DENVER - The Denver Department of Environmental Health believes annual algae die-off is to blame for the deaths of numerous fish in Sloan's Lake.
Denver Parks and Recreation employees noticed a large number of dying fish in the southwest section of the lake Wednesday morning, near Sheridan Boulevard and West 20th Avenue.
The Division of Wildlife and Environmental workers took samples from the lake and were able to determine the water was not toxic; rather the oxygen levels were low.
On Thursday local environmental officials said dying algae in the lake caused the oxygen levels to drop and kill the fish. A spokesperson with Denver Parks and Recreation said less than a hundred fish died as a result.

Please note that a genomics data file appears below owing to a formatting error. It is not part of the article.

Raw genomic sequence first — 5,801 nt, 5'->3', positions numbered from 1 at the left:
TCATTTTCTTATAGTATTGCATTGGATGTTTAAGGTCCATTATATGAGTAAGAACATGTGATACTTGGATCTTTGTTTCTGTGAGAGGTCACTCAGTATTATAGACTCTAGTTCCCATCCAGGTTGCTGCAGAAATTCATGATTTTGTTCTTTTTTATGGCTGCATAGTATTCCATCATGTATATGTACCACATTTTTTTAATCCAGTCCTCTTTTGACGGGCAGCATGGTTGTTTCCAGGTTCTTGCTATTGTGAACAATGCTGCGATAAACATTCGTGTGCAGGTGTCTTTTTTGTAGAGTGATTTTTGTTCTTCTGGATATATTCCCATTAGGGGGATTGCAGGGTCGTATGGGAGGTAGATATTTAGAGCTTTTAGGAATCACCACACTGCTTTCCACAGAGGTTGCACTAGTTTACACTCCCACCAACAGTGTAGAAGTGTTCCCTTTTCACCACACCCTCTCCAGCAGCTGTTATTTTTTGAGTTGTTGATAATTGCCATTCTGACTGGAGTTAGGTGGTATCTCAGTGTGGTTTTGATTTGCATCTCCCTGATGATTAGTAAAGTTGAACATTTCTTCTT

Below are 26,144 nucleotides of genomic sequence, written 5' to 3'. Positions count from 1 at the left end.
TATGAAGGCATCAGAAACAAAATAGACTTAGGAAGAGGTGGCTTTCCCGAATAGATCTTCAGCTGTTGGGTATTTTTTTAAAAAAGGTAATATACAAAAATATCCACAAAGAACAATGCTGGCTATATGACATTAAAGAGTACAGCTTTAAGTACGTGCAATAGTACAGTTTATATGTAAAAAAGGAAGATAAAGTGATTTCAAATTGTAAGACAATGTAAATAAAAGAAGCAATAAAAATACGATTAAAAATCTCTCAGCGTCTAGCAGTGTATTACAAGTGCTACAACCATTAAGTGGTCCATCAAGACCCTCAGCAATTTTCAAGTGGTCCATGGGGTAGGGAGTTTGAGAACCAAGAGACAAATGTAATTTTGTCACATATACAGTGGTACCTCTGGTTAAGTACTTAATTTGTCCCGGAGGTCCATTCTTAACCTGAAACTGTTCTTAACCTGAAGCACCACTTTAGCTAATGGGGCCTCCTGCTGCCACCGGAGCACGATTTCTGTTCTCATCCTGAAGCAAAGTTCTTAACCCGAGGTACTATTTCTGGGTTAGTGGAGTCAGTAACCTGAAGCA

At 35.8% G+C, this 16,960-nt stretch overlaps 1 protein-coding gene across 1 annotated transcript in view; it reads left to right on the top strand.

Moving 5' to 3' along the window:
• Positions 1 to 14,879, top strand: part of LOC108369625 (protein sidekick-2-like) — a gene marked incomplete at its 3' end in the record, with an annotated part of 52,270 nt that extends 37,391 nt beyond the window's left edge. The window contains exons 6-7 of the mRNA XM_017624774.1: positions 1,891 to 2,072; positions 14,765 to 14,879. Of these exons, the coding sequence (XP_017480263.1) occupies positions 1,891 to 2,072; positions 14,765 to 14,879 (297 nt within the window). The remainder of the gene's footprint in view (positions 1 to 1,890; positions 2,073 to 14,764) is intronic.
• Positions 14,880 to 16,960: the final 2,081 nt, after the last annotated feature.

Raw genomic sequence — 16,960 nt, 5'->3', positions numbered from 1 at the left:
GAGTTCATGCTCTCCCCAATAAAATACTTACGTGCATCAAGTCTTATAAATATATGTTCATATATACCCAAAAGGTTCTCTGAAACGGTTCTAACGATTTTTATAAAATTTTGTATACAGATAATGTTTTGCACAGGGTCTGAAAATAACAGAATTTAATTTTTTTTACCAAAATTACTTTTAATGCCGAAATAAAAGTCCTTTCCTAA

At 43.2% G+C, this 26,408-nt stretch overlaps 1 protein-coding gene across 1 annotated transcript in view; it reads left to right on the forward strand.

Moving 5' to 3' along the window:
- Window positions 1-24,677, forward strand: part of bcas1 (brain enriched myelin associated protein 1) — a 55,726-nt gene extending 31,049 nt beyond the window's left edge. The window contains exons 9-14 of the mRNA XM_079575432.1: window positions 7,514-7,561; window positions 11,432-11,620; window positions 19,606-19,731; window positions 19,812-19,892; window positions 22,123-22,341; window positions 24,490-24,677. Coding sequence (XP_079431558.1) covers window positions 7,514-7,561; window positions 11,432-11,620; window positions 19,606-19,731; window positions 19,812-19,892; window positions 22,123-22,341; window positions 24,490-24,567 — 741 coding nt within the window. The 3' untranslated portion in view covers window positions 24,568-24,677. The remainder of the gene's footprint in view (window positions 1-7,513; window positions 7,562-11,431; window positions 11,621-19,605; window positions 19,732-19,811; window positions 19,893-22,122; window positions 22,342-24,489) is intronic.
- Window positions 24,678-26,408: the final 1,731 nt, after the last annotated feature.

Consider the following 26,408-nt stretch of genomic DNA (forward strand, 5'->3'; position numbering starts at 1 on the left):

The rest of the fish that were concentrated in the southwest area of the lake were dispersed on Thursday when Rocky Mountain Ditch opened the flood inlet allowing more water to flow into the lake. The city said it learned that when oxygen levels are low the fish will go toward the inlet to get to the fresh water coming in, which is what happened on Wednesday.
The next step will be to remove the dead fish from the lake and look at ways to manage algae growth in the future.
The lake will remain closed to fishing until the dead fish are removed. Health workers say the water is safe and does not pose a danger to pets which frequent the park with their owners.